‘The Box’: Too far outside – yet not far enough

November 6, 2009

Some bad movies you slag off gleefully. Their awfulness inspires you to reach high for insults as witty as the film is terrible.

 

Others provoke a certain disappointment at their failure, a kind of mourning at the difference between the film’s ambition and its execution. Richard Kelly’s “The Box” is such a film.

 

Kelly is a trippy, sometimes loopy filmmaker whose “Donnie Darko” is one of the great cult films of this century. In that film, his far less successful “Southland Tales” and now “The Box,” Kelly creates mind-twisting tales in which everyday conundrums unravel into conspiracies and plots of cosmic proportions. He’s like Robert Towne with an overlay of Rod Serling.

 

But Kelly spins paranoid fantasies with so many threads that he can’t quite keep track of them all – or make them connect in a meaningful way. That’s the problem with “The Box”: a great set-up leading to a muted, unsatisfying conclusion that doesn’t really pay off.

 

His film, taken from a short story by Richard Matheson, is set in 1976, to tie it to the Mars landing program that produced the first photos from that planet’s surface. Arthur Lewis (James Marsden) is a NASA scientist who worked on that program and who is awaiting approval to join the astronaut program. His wife Norma (Cameron Diaz) teaches English at a private school near their Richmond, Va., home, which their son attends. Portentously, she is teaching Jean-Paul Sartre’s “No Exit.”

 

One day before Christmas, a box arrives on their doorstep, a polished wooden object with a locked glass dome covering a button – like a panic button – of some sort. The box includes a note informing them that Mr. Steward (the name, of course, has significance) will be there that afternoon to see them.

 

Mr. Steward (Frank Langella) is a pip: a distinguished older gentleman in a homburg and cashmere coat, who happens to be missing a large chunk of his face. He looks like a well-dressed escapee from an early Sam Raimi film, his teeth peeping through the exposed gristle of his disfigured lower jaw.

 

He tells them that, if they push the button in the next 24 hours, someone they don’t know somewhere in the world will die – but they’ll receive a million dollars in cash. Everything that happens subsequently flows from the decision they make.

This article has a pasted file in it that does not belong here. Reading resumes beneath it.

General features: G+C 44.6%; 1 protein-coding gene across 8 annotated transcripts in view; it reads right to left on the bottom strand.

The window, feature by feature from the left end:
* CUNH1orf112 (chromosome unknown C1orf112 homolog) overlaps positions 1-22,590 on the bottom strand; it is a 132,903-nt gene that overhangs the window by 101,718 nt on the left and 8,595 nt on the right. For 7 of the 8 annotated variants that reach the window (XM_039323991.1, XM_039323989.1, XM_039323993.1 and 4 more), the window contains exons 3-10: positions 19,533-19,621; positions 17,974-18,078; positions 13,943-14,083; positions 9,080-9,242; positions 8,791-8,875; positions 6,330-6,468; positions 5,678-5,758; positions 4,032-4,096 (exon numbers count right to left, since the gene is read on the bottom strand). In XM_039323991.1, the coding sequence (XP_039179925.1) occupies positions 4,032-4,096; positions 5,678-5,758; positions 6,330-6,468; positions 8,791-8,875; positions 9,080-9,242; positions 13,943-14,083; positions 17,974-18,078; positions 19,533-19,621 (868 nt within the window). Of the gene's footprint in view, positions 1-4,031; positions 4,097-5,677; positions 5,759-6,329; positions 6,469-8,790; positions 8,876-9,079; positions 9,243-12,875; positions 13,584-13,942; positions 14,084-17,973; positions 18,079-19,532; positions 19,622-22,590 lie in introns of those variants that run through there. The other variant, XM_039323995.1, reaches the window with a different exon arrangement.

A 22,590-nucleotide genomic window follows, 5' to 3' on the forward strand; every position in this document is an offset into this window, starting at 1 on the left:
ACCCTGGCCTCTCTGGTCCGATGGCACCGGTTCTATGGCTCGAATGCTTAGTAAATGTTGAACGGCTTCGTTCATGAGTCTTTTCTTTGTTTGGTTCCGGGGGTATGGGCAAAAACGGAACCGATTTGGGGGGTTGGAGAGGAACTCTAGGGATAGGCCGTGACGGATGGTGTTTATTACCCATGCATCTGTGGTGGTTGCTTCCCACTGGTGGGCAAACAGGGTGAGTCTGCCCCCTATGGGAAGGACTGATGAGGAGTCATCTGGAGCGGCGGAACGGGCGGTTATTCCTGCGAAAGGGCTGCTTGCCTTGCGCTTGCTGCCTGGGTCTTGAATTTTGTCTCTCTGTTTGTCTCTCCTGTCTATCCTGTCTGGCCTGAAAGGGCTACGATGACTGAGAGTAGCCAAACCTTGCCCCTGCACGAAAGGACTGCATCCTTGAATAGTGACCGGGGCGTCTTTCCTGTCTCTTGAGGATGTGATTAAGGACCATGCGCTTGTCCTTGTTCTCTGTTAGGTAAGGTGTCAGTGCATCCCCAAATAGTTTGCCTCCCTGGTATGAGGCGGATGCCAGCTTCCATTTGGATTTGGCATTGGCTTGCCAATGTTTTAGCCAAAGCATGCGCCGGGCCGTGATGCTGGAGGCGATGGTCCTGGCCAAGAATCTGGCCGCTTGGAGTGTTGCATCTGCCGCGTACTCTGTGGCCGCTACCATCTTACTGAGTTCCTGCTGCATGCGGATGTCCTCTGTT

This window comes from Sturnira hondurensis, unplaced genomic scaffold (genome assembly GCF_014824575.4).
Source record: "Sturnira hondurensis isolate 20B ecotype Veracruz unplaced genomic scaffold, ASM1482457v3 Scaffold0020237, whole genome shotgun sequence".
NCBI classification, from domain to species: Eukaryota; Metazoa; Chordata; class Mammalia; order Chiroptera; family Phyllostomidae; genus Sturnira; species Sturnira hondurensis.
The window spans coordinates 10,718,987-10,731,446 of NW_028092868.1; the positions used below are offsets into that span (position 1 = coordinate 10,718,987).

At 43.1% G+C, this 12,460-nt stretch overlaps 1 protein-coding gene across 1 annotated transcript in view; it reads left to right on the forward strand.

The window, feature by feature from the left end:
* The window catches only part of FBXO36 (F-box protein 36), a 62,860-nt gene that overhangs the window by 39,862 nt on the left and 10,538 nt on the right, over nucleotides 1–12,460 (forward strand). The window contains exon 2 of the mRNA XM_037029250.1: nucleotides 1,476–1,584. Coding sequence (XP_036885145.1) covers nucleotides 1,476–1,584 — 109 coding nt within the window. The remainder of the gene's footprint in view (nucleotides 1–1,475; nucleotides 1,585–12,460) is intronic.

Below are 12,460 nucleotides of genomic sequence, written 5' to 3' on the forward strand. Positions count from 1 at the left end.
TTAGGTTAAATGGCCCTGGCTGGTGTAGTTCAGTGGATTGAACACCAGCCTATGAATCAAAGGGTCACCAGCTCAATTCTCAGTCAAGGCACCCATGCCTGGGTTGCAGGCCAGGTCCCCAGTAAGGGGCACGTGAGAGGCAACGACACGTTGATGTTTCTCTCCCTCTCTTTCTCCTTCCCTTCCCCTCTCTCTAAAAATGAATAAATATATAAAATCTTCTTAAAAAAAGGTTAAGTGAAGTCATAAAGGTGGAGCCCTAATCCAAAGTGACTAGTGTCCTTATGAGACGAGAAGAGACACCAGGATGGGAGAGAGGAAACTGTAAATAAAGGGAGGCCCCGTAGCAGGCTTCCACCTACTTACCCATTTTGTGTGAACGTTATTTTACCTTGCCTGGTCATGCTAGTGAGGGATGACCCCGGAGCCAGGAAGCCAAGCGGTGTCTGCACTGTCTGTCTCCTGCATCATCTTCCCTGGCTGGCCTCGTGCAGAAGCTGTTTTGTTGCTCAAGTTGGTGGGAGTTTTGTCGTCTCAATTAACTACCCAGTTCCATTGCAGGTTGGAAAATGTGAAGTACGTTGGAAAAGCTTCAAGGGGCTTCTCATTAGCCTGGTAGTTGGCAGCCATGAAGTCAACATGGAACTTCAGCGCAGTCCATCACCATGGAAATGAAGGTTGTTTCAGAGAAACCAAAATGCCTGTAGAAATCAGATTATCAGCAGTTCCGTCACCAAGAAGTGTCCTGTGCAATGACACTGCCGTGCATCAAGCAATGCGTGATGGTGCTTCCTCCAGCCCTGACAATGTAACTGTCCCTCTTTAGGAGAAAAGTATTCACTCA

But as eventually becomes clear, they are pawns in a much larger game, one whose import and consequences are hinted at without ever being specifically addressed. There are a lot of people involved – many of them seeming like pod people from “Invasion of the Body Snatchers, except they regularly get bloody noses at the drop of a hat. There’s a wedding, the Mars project, mentions of the National Security Agency – really, the only thing missing are references to black helicopters. Meanwhile, humanity’s future apparently is on the line, based on how Arthur and Norma respond to Steward’s offer.

 

“Donnie Darko” wasn’t the world’s most coherent film, but you could swing with it, because Kelly did seem to tie it together, in a Moebius-strip kind of way. But the longer “The Box” goes on and the more people whose noses start to drip blood, the less sense – and suspense – “The Box” has to offer. Combine that with Kelly’s melodramatic use of music – like something out of a bad Hitchcock imitation – and studied pacing and you have a movie whose reach far exceeds its maker’s grasp of where this story is going or what it’s really about.

 

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